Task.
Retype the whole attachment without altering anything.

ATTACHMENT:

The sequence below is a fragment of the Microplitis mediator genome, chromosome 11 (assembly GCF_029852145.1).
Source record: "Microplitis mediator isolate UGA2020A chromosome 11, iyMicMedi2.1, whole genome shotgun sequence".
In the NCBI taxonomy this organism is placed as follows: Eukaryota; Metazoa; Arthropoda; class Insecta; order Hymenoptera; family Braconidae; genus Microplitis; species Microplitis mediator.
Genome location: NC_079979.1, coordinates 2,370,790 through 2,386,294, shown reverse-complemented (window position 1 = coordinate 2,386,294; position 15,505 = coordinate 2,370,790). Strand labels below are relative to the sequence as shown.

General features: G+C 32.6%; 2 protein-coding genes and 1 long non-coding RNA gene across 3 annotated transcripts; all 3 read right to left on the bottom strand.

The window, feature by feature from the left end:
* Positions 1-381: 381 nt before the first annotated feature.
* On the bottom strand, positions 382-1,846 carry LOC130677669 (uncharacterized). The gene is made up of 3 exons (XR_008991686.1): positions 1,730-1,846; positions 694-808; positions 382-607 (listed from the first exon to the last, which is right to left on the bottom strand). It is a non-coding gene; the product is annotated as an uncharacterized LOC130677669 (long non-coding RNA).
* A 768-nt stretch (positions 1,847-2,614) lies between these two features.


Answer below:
The sequence below is a fragment of the Microplitis mediator genome, chromosome 11 (assembly GCF_029852145.1).
Source record: "Microplitis mediator isolate UGA2020A chromosome 11, iyMicMedi2.1, whole genome shotgun sequence".
In the NCBI taxonomy this organism is placed as follows: Eukaryota; Metazoa; Arthropoda; class Insecta; order Hymenoptera; family Braconidae; genus Microplitis; species Microplitis mediator.
Genome location: NC_079979.1, coordinates 2,370,790 through 2,386,294, shown reverse-complemented (window position 1 = coordinate 2,386,294; position 15,505 = coordinate 2,370,790). Strand labels below are relative to the sequence as shown.

General features: G+C 32.6%; 2 protein-coding genes and 1 long non-coding RNA gene across 3 annotated transcripts; all 3 read right to left on the bottom strand.

The window, feature by feature from the left end:
* Positions 1-381: 381 nt before the first annotated feature.
* On the bottom strand, positions 382-1,846 carry LOC130677669 (uncharacterized). The gene is made up of 3 exons (XR_008991686.1): positions 1,730-1,846; positions 694-808; positions 382-607 (listed from the first exon to the last, which is right to left on the bottom strand). It is a non-coding gene; the product is annotated as an uncharacterized LOC130677669 (long non-coding RNA).
* A 768-nt stretch (positions 1,847-2,614) lies between these two features.